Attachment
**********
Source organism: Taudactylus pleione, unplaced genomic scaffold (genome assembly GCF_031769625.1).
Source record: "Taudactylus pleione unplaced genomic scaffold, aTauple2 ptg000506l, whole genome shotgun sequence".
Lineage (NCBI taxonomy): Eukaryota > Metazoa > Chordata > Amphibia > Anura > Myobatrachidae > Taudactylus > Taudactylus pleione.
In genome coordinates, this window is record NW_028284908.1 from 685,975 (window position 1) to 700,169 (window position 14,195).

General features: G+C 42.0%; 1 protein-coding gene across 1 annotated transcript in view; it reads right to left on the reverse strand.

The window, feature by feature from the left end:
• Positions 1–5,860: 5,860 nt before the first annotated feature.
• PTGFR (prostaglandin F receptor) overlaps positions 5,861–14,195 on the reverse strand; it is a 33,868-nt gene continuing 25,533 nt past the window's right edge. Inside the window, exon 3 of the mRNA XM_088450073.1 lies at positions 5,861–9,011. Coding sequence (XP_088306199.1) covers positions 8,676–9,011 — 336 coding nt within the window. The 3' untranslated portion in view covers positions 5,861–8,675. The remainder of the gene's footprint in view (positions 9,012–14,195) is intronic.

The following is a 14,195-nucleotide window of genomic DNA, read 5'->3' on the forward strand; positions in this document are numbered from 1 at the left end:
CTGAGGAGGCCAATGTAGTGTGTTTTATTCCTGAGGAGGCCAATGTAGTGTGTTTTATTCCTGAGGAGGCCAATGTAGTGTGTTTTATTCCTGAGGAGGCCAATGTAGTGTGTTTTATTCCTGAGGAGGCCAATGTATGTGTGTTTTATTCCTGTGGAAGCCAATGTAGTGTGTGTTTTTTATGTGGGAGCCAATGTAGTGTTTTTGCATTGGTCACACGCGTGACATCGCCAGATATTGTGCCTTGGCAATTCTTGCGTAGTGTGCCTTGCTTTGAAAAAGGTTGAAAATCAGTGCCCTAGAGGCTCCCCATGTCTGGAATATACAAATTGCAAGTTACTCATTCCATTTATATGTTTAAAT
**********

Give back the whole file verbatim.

Source organism: Taudactylus pleione, unplaced genomic scaffold (genome assembly GCF_031769625.1).
Source record: "Taudactylus pleione unplaced genomic scaffold, aTauple2 ptg000506l, whole genome shotgun sequence".
Lineage (NCBI taxonomy): Eukaryota > Metazoa > Chordata > Amphibia > Anura > Myobatrachidae > Taudactylus > Taudactylus pleione.
In genome coordinates, this window is record NW_028284908.1 from 685,975 (window position 1) to 700,169 (window position 14,195).

General features: G+C 42.0%; 1 protein-coding gene across 1 annotated transcript in view; it reads right to left on the reverse strand.

The window, feature by feature from the left end:
• Positions 1–5,860: 5,860 nt before the first annotated feature.
• PTGFR (prostaglandin F receptor) overlaps positions 5,861–14,195 on the reverse strand; it is a 33,868-nt gene continuing 25,533 nt past the window's right edge. Inside the window, exon 3 of the mRNA XM_088450073.1 lies at positions 5,861–9,011. Coding sequence (XP_088306199.1) covers positions 8,676–9,011 — 336 coding nt within the window. The 3' untranslated portion in view covers positions 5,861–8,675. The remainder of the gene's footprint in view (positions 9,012–14,195) is intronic.

The following is a 14,195-nucleotide window of genomic DNA, read 5'->3' on the forward strand; positions in this document are numbered from 1 at the left end:
CTGAGGAGGCCAATGTAGTGTGTTTTATTCCTGAGGAGGCCAATGTAGTGTGTTTTATTCCTGAGGAGGCCAATGTAGTGTGTTTTATTCCTGAGGAGGCCAATGTAGTGTGTTTTATTCCTGAGGAGGCCAATGTATGTGTGTTTTATTCCTGTGGAAGCCAATGTAGTGTGTGTTTTTTATGTGGGAGCCAATGTAGTGTTTTTGCATTGGTCACACGCGTGACATCGCCAGATATTGTGCCTTGGCAATTCTTGCGTAGTGTGCCTTGCTTTGAAAAAGGTTGAAAATCAGTGCCCTAGAGGCTCCCCATGTCTGGAATATACAAATTGCAAGTTACTCATTCCATTTATATGTTTAAAT